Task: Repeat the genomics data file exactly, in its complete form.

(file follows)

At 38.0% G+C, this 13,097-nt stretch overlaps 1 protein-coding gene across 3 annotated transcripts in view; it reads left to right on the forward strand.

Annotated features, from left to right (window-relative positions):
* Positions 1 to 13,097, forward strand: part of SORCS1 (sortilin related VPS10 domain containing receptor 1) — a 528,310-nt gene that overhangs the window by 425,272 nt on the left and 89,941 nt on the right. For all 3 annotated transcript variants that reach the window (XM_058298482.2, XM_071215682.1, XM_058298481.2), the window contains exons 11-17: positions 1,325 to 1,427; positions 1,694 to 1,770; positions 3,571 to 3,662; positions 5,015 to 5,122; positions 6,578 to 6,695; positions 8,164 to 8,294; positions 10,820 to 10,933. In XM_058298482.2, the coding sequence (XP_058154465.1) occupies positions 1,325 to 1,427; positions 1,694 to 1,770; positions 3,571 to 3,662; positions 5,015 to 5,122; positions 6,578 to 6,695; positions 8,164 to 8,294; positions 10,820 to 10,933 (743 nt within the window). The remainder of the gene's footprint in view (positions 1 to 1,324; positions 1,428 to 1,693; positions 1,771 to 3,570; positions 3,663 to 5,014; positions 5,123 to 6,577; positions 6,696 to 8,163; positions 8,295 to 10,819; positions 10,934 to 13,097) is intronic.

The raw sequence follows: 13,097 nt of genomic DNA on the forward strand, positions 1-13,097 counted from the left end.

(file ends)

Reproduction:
At 38.0% G+C, this 13,097-nt stretch overlaps 1 protein-coding gene across 3 annotated transcripts in view; it reads left to right on the forward strand.

Annotated features, from left to right (window-relative positions):
* Positions 1 to 13,097, forward strand: part of SORCS1 (sortilin related VPS10 domain containing receptor 1) — a 528,310-nt gene that overhangs the window by 425,272 nt on the left and 89,941 nt on the right. For all 3 annotated transcript variants that reach the window (XM_058298482.2, XM_071215682.1, XM_058298481.2), the window contains exons 11-17: positions 1,325 to 1,427; positions 1,694 to 1,770; positions 3,571 to 3,662; positions 5,015 to 5,122; positions 6,578 to 6,695; positions 8,164 to 8,294; positions 10,820 to 10,933. In XM_058298482.2, the coding sequence (XP_058154465.1) occupies positions 1,325 to 1,427; positions 1,694 to 1,770; positions 3,571 to 3,662; positions 5,015 to 5,122; positions 6,578 to 6,695; positions 8,164 to 8,294; positions 10,820 to 10,933 (743 nt within the window). The remainder of the gene's footprint in view (positions 1 to 1,324; positions 1,428 to 1,693; positions 1,771 to 3,570; positions 3,663 to 5,014; positions 5,123 to 6,577; positions 6,696 to 8,163; positions 8,295 to 10,819; positions 10,934 to 13,097) is intronic.

The raw sequence follows: 13,097 nt of genomic DNA on the forward strand, positions 1-13,097 counted from the left end.